Chicago vampire enthusiasts Chad Savage and Martin V. Riccardo
Local vampire enthusiasts Chad Savage, left, and Martin V. Riccardo


CHAD SAVAGE, 41, whose company specializes in dark visual design, runs Married, with two daughters, the northern Indiana resident also heads up the website for Anne Rice’s Vampire Lestat Fan Club.

First bitten In 1987, after reading Interview with the Vampire and seeing The Lost Boys and Near Dark on film.

On the current feeding frenzy “The only thing that annoys me is when you get a 14-year-old kid who thinks Stephenie Meyer invented vampire books,” he says. “I actually hope that somebody will get to the end of the Twilight series, want more, and maybe go out and say ‘What other vampires are there?’ Because there are some great ones.”

Vampire romance First corresponded with his wife through a vampire magazine, then met her at a gathering of Anne Rice’s Vampire Lestat Fan Club in New Orleans.

Monster in the mirror “You can retrofit the core idea of the vampire to fit whatever’s going on at the time,” he says. Vampires can be a metaphor for corporate America, or “Stephenie Meyer used it to catalyze all of the concerns that a teenage girl has about dating and her body.”

Favorite vampire on film Jerry Dandridge from Fright Night.

Vampire verdict “Do I think they exist in traditional literary form? No. But could there be something that this is based on—people that draw energy from other people or something like that? Why not? I’m not so secure in my knowledge of the world to unequivocally say yes or no.”

Vampires and kids His six-year-old is not scared of vampires because she was never taught to be, he says. “She’s much more frightened and offended by ignorance and people who call her names.”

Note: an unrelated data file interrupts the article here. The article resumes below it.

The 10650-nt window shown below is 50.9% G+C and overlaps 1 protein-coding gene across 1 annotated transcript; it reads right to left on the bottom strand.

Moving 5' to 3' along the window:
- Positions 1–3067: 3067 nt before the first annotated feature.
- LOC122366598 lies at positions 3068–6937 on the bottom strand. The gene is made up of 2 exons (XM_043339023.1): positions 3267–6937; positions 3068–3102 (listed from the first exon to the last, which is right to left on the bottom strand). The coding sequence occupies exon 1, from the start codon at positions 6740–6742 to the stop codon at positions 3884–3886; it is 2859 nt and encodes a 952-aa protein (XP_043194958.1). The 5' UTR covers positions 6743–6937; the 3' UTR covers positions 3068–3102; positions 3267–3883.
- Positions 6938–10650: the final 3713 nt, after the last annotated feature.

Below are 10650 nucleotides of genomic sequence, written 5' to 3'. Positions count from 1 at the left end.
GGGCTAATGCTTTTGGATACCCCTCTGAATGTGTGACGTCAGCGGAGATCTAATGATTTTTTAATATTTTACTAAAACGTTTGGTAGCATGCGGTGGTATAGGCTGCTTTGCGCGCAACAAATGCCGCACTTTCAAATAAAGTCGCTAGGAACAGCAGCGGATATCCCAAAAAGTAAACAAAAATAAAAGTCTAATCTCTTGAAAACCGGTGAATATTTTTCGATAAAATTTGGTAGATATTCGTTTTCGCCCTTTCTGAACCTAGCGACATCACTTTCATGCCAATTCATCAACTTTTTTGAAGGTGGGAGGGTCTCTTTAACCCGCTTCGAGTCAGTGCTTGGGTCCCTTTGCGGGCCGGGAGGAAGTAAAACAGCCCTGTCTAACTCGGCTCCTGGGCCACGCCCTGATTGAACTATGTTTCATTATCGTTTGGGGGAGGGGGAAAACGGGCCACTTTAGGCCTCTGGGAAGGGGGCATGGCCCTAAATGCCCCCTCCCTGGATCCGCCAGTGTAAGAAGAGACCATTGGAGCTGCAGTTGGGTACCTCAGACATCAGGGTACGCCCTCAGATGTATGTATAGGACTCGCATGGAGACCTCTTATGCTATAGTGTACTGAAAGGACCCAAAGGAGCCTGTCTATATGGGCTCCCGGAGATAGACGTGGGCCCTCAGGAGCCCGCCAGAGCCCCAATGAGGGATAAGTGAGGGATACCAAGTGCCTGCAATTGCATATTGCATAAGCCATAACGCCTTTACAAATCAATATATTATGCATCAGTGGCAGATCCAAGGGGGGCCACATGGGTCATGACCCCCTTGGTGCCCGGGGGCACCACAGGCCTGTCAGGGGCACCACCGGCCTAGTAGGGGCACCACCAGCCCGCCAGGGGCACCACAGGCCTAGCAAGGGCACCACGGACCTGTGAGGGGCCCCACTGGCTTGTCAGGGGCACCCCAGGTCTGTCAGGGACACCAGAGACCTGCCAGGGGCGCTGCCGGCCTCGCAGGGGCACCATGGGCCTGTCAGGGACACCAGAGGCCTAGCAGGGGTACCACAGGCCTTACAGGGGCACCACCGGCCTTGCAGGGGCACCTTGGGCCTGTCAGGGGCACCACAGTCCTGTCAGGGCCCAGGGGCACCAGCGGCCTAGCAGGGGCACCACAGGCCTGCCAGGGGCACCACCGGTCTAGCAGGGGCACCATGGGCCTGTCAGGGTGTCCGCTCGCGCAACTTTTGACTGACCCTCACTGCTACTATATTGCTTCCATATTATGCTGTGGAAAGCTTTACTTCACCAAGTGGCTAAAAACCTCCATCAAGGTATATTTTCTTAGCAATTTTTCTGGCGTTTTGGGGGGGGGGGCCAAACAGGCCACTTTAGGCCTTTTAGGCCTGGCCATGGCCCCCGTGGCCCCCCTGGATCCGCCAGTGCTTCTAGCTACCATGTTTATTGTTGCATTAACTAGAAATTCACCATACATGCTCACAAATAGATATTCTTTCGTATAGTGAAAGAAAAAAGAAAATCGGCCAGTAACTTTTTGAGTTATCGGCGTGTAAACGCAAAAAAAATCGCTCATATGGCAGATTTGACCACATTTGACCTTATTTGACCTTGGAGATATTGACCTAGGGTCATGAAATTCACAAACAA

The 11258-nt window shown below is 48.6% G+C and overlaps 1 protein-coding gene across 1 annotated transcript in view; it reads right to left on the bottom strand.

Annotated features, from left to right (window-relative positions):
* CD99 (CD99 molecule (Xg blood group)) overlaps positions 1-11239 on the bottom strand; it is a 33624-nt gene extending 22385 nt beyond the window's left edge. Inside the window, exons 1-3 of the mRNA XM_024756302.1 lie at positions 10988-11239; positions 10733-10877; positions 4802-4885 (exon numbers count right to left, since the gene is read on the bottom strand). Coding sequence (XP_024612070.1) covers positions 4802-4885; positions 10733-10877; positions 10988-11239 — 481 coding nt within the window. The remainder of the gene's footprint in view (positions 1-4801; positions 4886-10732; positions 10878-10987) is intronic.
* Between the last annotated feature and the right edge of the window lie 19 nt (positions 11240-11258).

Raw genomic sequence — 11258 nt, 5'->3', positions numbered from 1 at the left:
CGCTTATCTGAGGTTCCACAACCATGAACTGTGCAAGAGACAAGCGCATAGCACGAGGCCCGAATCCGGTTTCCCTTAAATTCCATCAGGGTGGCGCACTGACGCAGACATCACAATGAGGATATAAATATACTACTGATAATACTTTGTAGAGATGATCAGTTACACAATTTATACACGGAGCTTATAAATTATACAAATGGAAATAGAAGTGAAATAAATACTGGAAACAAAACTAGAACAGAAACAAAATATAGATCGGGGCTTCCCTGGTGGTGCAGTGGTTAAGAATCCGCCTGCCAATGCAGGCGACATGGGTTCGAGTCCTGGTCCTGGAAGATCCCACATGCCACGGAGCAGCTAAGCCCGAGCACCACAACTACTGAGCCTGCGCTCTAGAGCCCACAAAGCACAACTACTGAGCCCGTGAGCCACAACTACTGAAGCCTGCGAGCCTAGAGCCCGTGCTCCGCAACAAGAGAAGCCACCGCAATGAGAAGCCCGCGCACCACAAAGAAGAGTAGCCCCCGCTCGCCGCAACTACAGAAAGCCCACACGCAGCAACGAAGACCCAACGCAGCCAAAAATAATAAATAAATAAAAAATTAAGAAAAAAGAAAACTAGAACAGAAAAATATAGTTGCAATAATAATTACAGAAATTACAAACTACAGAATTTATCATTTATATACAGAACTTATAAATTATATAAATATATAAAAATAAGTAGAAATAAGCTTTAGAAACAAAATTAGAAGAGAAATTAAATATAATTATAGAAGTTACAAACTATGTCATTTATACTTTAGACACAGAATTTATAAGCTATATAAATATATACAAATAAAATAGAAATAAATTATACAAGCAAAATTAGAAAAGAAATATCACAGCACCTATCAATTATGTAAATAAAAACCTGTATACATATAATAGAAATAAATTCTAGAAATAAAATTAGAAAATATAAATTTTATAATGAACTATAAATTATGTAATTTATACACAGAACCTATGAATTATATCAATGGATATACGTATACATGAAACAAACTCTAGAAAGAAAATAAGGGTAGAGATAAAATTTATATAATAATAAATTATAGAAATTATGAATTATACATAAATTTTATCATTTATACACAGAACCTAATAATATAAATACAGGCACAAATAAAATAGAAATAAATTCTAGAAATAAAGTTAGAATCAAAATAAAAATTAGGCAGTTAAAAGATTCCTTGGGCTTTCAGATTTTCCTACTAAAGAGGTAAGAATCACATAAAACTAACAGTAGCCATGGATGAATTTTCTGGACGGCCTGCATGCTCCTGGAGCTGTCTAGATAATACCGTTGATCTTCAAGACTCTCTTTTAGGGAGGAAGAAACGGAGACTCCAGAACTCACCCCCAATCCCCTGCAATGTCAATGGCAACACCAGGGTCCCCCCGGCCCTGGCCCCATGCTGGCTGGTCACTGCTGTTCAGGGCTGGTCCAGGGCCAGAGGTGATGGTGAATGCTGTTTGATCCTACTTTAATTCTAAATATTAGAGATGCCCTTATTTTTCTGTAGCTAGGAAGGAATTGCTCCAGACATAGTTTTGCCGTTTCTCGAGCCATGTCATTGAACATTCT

By the way “Just because you’re interested in something doesn’t mean you have no grip on reality. I’m interested in [vampires]. I enjoy it. But I don’t think I am one,” he says.


MARTIN V. RICCARDO, 57, is a behavioral hypnotist who founded the Vampire Studies Society. The married Berwyn resident writes books on vampires and lectures about the undead at area libraries.

First bitten In the early 1970s. “I’m fascinated by the constant evolution of the vampire myth,” he says.

On the current feeding frenzy While there have been previous waves of interest, “we’re in the biggest wave there has ever been, due to the interest in the Twilight novels,” he says.

Favorite vampire on film Bela Lugosi in the 1931 film Dracula. “People dislike it because it is so well known. It is almost a caricature of what people think Dracula should be. But he really molded the image.”

Favorite vampire in books Anne Rice’s Lestat. “He’s very introspective and pensive and artistic and musical. He has interesting dimensions I just haven’t found in other vampires.”

Verdict on vampires “I do not believe in real reanimated corpses,” he says. But “there are strange things out there, and I don’t have an explanation for everything.”

Interviews with the vampires While researching his vampire books, Riccardo has talked to people who believe they’ve met real vampires, including one Indiana woman who found unexplained bite marks on her body and could not detect a heartbeat in her boyfriend. As for the stories: “I usually take this with a grain of salt—or a clove of garlic.”

Last fright The vampire film 30 Days of Night.

By the way “The vast majority of vampire fans have no interest in drinking blood,” he says. “If I were to say I was interested in leprechauns, people are not automatically going to assume I dress up in green outfits and horde gold in the backroom.”


Photography: Lisa Predko